“It was the smashing of the great American Railway Union strike by the political power of the capitalist state in the hands of Grover Cleveland, and the serving of a six months’ sentence in Woodstock jail, Chicago, for alleged violation of an injunction, that led Debs into the Socialist movement. He saw clearly, as a result of these events, that the workers must use their political as well as their economic power if they hope to emancipate themselves….Five times Debs has been the candidate of the Socialist party for President of the United States – in 1900, 1904, 1908, 1912, and 1920. His last candidacy occurred while he was in prison … He began his sentence on April 13, 1919, in the state penitentiary at Moundsville, W. Va. Later he was transferred to the federal prison at Atlanta … Deb’s ideals are growing throughout the world. Men’s minds and hearts are turning more eagerly and earnestly toward peace and freedom, not as hypocritical slogans of a master class but as genuine realities of an emancipated race….”

When Thomas Welsh, a soldier in the Irish Republican Army, was released from the federal prison in Atlanta, confined there for carrying a letter to the U.S. “in violation of the Trading with the Enemy Act,” he reported on his impressions: “Eugene V. Debs is the towering personality of Atlanta prison….Why this deference to Debs the Socialist? It is because he has refused every privilege offered to him that was denied to other prisoners; because he is the real spiritual counselor of the best and the worst of his prison fellows; because he has had the courage to go to the front on questions involving all of his fellows, and because around him has been built in their minds a tradition of real manhood that has inspired the conversion of what were regarded as incorrigible ‘bad men’ into model prisoners.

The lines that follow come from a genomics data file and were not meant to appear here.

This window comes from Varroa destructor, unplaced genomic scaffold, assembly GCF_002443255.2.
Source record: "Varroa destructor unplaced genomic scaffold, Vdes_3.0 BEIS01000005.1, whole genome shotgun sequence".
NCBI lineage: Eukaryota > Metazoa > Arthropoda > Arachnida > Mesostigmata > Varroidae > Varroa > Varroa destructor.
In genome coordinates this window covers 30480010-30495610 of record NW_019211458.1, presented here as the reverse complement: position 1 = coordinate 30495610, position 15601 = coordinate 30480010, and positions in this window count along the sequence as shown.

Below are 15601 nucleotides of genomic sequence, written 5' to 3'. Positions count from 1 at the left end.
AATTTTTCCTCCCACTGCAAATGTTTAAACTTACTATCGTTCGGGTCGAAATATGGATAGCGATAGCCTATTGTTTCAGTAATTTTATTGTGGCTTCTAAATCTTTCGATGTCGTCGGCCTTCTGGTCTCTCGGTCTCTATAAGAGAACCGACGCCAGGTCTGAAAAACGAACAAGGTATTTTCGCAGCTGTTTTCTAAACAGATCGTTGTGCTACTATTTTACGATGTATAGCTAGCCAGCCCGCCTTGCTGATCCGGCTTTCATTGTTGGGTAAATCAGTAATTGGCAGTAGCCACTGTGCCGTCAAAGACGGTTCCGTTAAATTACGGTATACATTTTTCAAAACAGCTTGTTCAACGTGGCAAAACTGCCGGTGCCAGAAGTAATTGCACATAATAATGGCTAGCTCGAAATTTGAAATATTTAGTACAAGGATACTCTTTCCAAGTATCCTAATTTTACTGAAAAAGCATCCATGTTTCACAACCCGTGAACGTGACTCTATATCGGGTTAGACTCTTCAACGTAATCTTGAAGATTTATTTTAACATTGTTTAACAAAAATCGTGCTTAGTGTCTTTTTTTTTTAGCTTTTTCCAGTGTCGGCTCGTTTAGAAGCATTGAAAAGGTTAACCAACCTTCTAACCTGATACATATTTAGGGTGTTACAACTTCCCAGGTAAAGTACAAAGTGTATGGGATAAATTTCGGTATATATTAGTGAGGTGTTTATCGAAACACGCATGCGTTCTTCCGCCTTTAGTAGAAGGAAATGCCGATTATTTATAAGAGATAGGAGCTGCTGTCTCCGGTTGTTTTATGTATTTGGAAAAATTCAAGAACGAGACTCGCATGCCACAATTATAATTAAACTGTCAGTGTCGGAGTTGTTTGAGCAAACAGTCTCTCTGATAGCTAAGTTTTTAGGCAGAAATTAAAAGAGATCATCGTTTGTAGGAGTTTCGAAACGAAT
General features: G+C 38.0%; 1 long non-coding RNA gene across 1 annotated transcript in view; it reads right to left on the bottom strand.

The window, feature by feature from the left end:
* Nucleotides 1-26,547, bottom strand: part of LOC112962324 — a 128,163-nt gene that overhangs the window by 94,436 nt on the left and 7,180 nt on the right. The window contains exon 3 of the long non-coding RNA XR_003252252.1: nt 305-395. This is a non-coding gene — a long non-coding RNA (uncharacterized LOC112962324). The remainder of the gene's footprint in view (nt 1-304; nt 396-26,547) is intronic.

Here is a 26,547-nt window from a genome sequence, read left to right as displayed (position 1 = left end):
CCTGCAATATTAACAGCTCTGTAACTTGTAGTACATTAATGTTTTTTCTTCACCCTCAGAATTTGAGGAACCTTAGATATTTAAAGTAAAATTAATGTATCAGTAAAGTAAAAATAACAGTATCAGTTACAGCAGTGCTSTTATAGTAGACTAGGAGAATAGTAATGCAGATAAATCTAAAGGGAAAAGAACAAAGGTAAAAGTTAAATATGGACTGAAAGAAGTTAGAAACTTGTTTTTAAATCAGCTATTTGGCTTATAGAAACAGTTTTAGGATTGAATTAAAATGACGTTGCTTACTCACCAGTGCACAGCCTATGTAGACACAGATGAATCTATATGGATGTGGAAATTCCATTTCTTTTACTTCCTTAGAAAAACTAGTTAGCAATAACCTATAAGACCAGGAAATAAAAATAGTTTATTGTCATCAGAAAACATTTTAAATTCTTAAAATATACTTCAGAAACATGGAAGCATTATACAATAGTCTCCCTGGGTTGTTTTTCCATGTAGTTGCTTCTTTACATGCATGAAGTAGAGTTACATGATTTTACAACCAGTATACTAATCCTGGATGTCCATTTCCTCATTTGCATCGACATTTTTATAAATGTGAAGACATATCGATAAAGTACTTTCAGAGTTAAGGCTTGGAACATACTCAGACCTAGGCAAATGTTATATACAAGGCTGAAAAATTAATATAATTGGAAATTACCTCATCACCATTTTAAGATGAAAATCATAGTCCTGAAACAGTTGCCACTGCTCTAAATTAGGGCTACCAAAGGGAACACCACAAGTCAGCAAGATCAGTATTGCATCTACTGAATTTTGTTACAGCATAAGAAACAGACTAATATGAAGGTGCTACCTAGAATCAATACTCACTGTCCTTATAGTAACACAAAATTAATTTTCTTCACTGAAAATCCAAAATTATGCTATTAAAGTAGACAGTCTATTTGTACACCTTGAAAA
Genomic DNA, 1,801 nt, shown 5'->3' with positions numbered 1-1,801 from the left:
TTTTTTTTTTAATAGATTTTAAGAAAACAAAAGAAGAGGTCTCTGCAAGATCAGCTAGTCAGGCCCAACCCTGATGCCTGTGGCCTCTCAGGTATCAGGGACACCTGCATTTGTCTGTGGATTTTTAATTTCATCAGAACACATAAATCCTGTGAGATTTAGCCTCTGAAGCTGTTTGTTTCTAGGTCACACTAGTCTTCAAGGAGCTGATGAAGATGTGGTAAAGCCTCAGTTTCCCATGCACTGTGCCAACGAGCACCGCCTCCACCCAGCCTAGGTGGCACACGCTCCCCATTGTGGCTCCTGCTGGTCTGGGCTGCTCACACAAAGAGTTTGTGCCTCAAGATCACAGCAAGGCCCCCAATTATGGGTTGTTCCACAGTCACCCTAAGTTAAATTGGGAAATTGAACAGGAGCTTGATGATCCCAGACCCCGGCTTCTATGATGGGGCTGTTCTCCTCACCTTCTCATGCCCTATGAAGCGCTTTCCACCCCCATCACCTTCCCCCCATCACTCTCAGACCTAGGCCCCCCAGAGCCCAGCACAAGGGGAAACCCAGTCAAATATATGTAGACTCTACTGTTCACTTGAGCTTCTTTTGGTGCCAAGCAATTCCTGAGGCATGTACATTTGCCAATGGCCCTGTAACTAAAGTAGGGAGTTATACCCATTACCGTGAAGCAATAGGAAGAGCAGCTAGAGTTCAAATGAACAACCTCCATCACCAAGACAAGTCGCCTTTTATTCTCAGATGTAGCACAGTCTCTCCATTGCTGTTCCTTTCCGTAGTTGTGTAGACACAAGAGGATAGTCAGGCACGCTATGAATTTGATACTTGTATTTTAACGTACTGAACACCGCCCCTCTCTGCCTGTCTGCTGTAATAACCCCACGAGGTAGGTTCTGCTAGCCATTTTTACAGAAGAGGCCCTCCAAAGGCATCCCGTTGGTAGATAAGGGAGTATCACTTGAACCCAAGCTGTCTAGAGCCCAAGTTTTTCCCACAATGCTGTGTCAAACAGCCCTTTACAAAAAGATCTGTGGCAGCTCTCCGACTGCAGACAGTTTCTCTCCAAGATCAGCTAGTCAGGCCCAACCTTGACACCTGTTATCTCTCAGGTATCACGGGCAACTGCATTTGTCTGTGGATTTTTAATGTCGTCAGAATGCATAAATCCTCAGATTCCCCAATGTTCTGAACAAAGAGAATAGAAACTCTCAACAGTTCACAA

“A guard caught Debs one day speaking to another prisoner working in the yard – a violation of the rules. He reported Debs to the then deputy warden, Gregory, who ordered Debs sent to the ‘hole,’ a solitary confinement cell. The report ‘Debs has been sent to the hole’ flew around the penitentiary. Zerbst, the then warden heard it. He called Gregory to him and said: ‘Don’t you know that if that man went to the hole these men would pull this prison down brick by brick? Hereafter all reports about Debs come to me. He is MY prisoner.’ Debs did not go to the hole.

“When delicacies have come for Debs he has refused them because other prisoners could not receive similar kindnesses. But at Christmas time last year he received all that was sent to him because at that season all prisoners receive what is sent to them. Debs took everything and then distributed virtually all of his own gifts among those who received none. The rest he gave away in daily doles for two weeks to the patients in the prison hospital.